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Data Transfer Rates

When considering which <a href="">hard drive</a> to purchase, it is helpful to examine different performance characteristics like access time, interleave, seek time, and data transfer rates. Data transfer rates are important because they determine the speed and efficiency of most of what you do.<br /><br />

Part of what determines the data transfer rate is the access time. The access time has a lot to do with the construction of the hard drive. It takes time for the rotating disks and moving heads to retrieve information stored in the magnetic material.<br /><br />

The seek time is the measure of how long it takes for the head assembly to get to the disk that contains the data for retrieval. There are different factors that can lead to slight delays, in the milliseconds, such as latency, a rotational delay that happens when the disk sector needed is not right under the head.<br /><br />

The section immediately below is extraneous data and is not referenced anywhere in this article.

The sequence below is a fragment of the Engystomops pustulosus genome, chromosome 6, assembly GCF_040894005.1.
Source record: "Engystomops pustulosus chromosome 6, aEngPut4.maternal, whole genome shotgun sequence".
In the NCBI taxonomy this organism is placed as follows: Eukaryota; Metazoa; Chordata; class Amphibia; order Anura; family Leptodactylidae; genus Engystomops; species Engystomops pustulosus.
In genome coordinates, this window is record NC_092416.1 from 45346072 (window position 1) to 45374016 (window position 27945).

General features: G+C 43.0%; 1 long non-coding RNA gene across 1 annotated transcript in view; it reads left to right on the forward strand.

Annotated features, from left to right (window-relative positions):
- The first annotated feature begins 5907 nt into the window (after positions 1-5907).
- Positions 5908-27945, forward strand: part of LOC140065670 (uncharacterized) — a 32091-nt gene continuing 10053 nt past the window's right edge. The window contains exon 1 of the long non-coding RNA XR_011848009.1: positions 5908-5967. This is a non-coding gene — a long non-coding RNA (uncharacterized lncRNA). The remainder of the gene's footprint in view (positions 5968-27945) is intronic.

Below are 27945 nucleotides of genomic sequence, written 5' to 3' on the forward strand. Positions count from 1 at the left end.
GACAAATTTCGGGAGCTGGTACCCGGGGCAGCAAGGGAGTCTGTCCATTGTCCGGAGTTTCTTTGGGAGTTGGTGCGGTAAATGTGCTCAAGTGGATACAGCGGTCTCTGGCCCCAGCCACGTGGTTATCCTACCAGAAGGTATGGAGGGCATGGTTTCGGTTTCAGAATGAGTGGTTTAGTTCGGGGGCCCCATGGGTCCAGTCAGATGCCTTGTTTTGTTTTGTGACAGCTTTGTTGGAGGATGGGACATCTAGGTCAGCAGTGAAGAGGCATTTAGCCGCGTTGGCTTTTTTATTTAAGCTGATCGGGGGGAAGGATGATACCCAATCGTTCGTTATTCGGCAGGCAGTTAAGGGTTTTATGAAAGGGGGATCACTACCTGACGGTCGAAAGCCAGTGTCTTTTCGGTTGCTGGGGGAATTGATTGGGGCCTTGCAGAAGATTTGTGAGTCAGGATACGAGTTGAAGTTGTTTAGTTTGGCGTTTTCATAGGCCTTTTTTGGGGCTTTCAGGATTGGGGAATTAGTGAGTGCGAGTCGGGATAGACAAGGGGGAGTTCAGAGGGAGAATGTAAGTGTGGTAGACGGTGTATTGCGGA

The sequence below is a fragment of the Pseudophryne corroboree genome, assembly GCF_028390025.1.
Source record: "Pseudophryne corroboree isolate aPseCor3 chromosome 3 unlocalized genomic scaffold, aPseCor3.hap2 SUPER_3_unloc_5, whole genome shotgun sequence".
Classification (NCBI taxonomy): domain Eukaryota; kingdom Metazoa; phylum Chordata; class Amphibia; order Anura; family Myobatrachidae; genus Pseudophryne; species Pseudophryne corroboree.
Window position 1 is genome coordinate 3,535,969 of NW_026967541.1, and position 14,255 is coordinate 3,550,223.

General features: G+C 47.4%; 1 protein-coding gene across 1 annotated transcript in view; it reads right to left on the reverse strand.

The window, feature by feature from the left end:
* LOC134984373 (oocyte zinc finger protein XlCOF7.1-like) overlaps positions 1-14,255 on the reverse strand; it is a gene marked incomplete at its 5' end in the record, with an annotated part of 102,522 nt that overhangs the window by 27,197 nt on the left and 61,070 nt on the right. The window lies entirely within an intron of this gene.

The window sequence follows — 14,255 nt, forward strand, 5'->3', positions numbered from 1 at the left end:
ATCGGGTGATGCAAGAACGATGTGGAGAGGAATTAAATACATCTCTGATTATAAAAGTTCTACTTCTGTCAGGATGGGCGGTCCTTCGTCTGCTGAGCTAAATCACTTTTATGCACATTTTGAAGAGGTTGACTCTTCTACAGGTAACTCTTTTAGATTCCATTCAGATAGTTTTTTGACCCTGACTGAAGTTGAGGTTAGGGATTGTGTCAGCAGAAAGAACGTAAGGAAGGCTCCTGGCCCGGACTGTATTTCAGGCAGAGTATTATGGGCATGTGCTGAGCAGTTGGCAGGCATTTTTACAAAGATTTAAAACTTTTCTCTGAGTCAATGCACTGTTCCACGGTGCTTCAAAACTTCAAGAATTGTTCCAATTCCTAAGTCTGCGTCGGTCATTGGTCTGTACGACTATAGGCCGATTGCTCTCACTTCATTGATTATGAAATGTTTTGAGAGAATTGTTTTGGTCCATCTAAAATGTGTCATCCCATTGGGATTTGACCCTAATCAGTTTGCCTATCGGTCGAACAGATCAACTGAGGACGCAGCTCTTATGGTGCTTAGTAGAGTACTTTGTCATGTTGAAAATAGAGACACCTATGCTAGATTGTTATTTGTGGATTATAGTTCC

Seek time ranges between 3 milliseconds and 15 milliseconds, depending on the quality of the drive. Desktop seek times are usually around 9 milliseconds, whereas laptops take closer to 12 milliseconds. High-end server drives can achieve 3 millisecond seek times.<br /><br />

The data transfer rate does depend on the track location, so if the sought-after data is on the higher tracks or outer tracks, the data transfer rate will be faster. If the data desired is on the inner tracks, it will take a little longer to transfer the data.<br /><br />

Currently, a 7200 RPM (rotations per minute) hard drive on a desktop will average about 1030 Mbits/sec. This is a disk-to-buffer rate. For a buffer-to-computer interface, the average is about 3.0Gbits/SATA. The greater the density of stored data, the faster the data transfer rate.

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